Typography is central to defining the look of your branding in both print and online. It’s worth noting how some businesses have experienced backlash as a result of quickly trying to change the font of their logo without doing the proper research and analysis. Imagine seeing your favourite brands’ logos with different fonts, and how that would impact your perception of the companies.
Brands have style guides so that their fonts and typefaces stay consistent from project to project and over the years. Style guides are also definitive maps for brand colour palettes, logo variations, overall tone, and other key brand characteristics.
So how does one approach selecting great fonts and typefaces that fit the overall goals for a branding project? Let’s start by discussing how typography plays a vital role in the branding process:
The Vital Role of Typography in Branding
Beauty and Legibility
Typography refers to the use and arrangement of type. Typography is central to the history of published literature. The process historically involved manual and mechanized methods for creating words in specific styles. More specifically, typefaces are collections of fonts, known as font families. Various kinds of fonts in a font family include thin and bold fonts.
The style and spacing of words and letters impact how people read and perceive words in print and online. While most people don’t notice fonts in their daily lives, designers spend a lot of time considering the merits and challenges of typefaces in their projects. If letters are too closely or widely spaced, for example, this may impact how people read the text.
Logos for brands may have typefaces that are distinctive or somewhat generic. It’s often the entire look of the words – such as the colour, spacing, and design – that makes a brand unique. Designers work with fonts to create styles such as carefully crafted gradients, letterpress effects, and other variations.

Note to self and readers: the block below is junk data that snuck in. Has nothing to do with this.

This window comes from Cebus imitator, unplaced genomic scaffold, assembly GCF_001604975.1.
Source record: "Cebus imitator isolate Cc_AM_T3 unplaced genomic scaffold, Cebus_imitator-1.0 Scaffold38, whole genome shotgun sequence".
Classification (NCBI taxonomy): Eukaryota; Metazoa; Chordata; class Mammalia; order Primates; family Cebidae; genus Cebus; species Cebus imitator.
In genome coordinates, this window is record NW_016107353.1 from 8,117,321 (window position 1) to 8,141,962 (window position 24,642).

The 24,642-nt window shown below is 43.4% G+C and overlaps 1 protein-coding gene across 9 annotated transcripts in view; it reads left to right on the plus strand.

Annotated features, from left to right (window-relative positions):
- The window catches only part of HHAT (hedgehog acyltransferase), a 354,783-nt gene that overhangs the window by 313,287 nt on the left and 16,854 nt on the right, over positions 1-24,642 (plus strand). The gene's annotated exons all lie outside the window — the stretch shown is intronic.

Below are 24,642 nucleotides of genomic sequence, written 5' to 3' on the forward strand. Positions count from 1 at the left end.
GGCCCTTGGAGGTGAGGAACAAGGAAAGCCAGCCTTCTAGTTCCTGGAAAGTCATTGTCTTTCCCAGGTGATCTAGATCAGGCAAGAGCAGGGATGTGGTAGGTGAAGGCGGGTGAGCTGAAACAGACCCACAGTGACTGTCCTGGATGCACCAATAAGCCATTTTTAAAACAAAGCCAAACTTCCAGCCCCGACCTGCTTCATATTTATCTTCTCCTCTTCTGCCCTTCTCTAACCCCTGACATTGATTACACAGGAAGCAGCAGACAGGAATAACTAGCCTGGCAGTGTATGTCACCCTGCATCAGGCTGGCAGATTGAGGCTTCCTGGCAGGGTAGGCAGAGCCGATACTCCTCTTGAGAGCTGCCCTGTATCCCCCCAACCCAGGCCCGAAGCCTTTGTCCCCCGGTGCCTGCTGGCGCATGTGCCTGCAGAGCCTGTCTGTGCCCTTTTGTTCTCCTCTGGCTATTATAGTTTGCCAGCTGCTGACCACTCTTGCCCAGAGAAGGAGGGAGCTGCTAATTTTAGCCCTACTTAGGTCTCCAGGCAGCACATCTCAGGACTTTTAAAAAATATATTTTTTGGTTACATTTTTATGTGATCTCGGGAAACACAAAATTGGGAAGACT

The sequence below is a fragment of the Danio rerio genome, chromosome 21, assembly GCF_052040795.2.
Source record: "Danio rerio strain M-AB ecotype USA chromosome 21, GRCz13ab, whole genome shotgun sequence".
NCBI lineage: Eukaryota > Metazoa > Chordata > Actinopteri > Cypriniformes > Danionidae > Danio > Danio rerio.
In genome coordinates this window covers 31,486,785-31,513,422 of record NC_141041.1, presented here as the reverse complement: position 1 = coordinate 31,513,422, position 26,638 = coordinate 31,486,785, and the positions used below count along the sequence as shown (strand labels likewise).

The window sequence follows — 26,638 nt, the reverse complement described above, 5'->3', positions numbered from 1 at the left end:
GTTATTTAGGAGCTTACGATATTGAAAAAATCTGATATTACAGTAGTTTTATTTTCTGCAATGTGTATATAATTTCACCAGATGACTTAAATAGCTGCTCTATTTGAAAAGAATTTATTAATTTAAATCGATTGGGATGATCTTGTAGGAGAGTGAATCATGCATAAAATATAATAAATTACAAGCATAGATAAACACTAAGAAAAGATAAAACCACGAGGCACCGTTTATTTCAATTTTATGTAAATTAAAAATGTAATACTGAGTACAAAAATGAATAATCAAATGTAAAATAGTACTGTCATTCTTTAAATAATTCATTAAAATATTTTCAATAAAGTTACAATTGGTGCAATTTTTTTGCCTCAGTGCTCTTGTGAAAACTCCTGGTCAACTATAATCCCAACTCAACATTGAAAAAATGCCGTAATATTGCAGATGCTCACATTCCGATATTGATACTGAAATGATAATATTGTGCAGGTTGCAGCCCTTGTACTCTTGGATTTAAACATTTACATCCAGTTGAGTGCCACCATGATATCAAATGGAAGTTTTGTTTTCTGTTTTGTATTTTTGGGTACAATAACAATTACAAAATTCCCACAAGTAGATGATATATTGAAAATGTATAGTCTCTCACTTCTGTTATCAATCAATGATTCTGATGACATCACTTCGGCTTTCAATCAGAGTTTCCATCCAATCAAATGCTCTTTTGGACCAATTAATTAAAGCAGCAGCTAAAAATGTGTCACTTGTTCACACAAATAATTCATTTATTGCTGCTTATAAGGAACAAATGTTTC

The Psychology of How Words Look
Branding decisions involve considering how people perceive typefaces and fonts. The look of text can communicate a lot about a brand, such as clarity, boldness, creativity, or a sense of joy. Disjointed fonts and type can create confusion, which should generally be avoided. Eventually, a typeface or font can become nearly synonymous with a brand.
It’s interesting to consider how people associate specific typefaces with scenarios. For example, cartoon fonts (such as the notorious Comic Sans) tend to look casual, handwritten, and unprofessional. In contrast, serif fonts, such as Caslon, tend to look more formal. Meanwhile, sans-serif fonts, such as Avenir, tend to have a clean, modern look that is easier to read online. Slab fonts have gained popularity in recent years, such as Museo Slab.
When choosing a typeface and font, designers often consider the industry of their client, overall branding goals, and how the fonts will look in various print or online projects. A font that doesn’t read well in a logo for social media or on small screens can be a big problem. Meanwhile, a well-chosen font for a logo helps the brand become part of the larger culture.
How Typography Creates Order
In addition to logos, carefully chosen typefaces are also crucial for headlines, slogans, and body copy. The headlines and subheadlines are typically bolder than the body copy, for example. This creates a sense of information hierarchy that tells the readers which information is the most important to read first.
Type and Brand Recognition
Using a high-quality typeface across branding materials online and in print creates a consistent brand image. While it may take some time for audiences to adjust to a new look or re-brand, eventually people connect the look of a brand with the product, business, or customer experience. It’s important to use carefully selected fonts with consistency and repetition to strengthen branding goals. Fonts that work harmoniously with a brand will gain traction, while fonts that just don’t resonate for a brand could be problematic over time.
If you’re not sure how a typeface or font will work online or in print, do some research. Perform some user testing online, analyse the contrast of fonts, and perform surveys so that you can better understand how people perceive the typefaces and fonts you want to use.
In terms of app and web development, it’s often advisable to carefully limit your typeface and font choices to enhance clarity and ease of use. Many developers suggest using between two and five font families – and some say stick to two or three.
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